Crowe v. Heckler, 614 F. Supp. 1389 (D. Vt. 1985)

US District Court for the District of Vermont - 614 F. Supp. 1389 (D. Vt. 1985)
July 11, 1985

614 F. Supp. 1389 (1985)

Alan CROWE and Karen Crowe individually, and on Behalf of their minor child, Sonja Crowe
Margaret M. HECKLER, Secretary of Health and Human Services, and Martha A. McSteen, Acting Commissioner of Social Security.

Civ. A. No. 85-130.

United States District Court, D. Vermont.

July 8, 1985.

Order July 11, 1985.

Dixie Henry, Vermont Development Disabilities Project, Burlington, Vt., for plaintiffs.

*1390 Robert J. Triba, Asst. Regional Atty., Department of Health and Human Services, Boston, Mass., and George Terwilliger, Asst. U.S. Atty., D. Vt., Burlington, Vt., for defendants.


COFFRIN, Chief Judge.

Plaintiff Alan Crowe, his wife, Karen, and daughter, Sonja, have filed this action against Defendants Margaret Heckler and Martha A. McSteen, alleging that Defendants have wrongfully withheld the payment of interim dependent benefits pending the redetermination of Alan Crowe's disability status pursuant to the Social Security Disability Benefits Reform Act of 1984 (the Act). Defendant Heckler has moved to dismiss for lack of subject matter jurisdiction, or, in the alternative, for summary judgment. Plaintiff has filed a memorandum in opposition. Oral argument has been waived by the parties. For the reasons set forth below, Defendant's motions are DENIED.


On October 23, 1979, Alan Crowe filed an application for disability insurance benefits. He was determined to be disabled and commenced receiving disability payments for the period of his disability, beginning September 30, 1977. Crowe's claim was later reviewed pursuant to the continuing disability investigation process, and it was determined that his disability had ceased. Crowe then requested a hearing before an ALJ which was heard on March 29, 1983. Following the hearing, the ALJ concluded, in a decision dated June 21, 1983, that Crowe's disability had ceased, based on an analysis of the then current disability criteria (and without application of the medical improvement standard).[1] At the time his benefits were terminated, only Crowe himself had received benefits and no dependents were receiving benefits on his account. When the Appeals Council refused to review his claim on August 17, 1983, its decision became the final decision of the Secretary.

Crowe timely appealed the final decision of the Secretary to this Court, claiming that his disability benefits had been improperly terminated because of the Secretary's failure to apply a medical improvement standard. Before argument was scheduled, but after both parties had briefed the issue, Pub.L. 98-460 was signed into law in October, 1984, requiring that the case be remanded to the Secretary for a redetermination and that Crowe be given the opportunity to elect to receive benefits pending such redetermination. On October 31, 1984, the Hon. Franklin S. Billings, Jr., remanded the case to the Secretary.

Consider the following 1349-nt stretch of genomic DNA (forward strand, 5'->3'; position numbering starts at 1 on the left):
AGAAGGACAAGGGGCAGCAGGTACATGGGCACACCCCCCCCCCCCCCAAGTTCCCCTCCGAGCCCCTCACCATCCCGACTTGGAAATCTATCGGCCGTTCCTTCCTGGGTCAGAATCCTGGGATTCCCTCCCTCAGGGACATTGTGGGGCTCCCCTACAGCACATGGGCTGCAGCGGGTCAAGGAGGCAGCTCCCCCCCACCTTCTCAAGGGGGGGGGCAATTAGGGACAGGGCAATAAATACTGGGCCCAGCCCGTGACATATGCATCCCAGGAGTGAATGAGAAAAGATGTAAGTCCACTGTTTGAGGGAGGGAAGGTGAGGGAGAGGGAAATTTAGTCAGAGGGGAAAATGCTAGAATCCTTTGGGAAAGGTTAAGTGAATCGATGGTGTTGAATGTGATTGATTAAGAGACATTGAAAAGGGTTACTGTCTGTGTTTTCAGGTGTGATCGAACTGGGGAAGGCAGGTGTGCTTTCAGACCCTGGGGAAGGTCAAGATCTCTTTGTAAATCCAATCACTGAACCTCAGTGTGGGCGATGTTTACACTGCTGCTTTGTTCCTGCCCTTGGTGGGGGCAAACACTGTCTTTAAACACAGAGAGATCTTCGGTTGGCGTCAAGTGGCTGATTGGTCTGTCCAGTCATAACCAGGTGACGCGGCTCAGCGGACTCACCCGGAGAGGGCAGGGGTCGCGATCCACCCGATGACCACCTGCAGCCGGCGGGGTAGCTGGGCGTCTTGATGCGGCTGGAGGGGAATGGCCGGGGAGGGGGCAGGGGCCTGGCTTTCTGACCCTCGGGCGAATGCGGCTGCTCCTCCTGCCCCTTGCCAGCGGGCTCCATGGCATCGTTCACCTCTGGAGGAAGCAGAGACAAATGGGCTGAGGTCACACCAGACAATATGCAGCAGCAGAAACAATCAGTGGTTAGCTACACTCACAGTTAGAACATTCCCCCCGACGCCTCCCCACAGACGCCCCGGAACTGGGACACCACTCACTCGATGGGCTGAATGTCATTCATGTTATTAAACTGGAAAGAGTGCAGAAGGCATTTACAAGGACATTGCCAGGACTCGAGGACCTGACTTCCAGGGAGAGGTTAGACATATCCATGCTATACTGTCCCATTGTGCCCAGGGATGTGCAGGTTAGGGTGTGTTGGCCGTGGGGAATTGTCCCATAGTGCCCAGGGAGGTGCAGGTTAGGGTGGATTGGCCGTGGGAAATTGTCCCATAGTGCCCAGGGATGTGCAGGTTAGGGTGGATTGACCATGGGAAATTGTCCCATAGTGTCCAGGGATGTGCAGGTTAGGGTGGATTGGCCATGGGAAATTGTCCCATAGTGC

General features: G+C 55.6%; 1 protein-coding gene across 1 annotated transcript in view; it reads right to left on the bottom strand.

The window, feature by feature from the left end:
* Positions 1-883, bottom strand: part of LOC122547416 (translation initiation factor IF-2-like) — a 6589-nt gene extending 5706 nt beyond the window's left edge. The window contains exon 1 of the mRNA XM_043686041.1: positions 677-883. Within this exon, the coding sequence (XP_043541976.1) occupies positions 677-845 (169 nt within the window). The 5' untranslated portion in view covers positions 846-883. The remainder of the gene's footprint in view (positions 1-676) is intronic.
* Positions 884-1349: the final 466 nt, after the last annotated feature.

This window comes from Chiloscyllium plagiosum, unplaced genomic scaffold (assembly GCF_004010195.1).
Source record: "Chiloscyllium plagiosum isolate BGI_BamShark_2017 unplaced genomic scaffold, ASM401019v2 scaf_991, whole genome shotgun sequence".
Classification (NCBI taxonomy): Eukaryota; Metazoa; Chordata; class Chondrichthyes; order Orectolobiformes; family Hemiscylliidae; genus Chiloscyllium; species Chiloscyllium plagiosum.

In December 1984, two months after the remand, Crowe filed an election under section 2(e) of the Reform Act to receive interim benefits for himself and anyone qualified on his social security record pending a redetermination of the termination of his disability benefits. In June, 1983, Crowe had married his wife, Karen, and his child, *1391 Sonja, was born in May 1984. Under the Act, a wife of a disabled claimant may receive dependent benefits after one year of marriage.

In January, 1985, an issue arose as to the eligibility of his wife and child to receive dependent benefits pursuant to the remand. Plaintiffs' counsel contacted the U.S. Attorney for clarification regarding payment of dependent benefits pending remand. On January 22, 1985, the Montpelier, Vermont, Social Security District Office called Crowe and informed him that his benefits would be reinstated and that his wife and child were also eligible for benefits and would be paid.

During the months January, February and March, 1985, Crowe, as well as his wife and child, received benefits. In April, however, Crowe was paid benefits but his wife and daughter were not. The reason that benefits were not paid to the wife and daughter, according to the Social Security District Office, was a change in policy based on new instructions received by telephone. At that time plaintiffs' counsel was informed that it was the position of the Social Security Administration (the SSA) that no notice to Crowe was required when the dependent's benefit checks were stopped because they were paid due to an administrative error.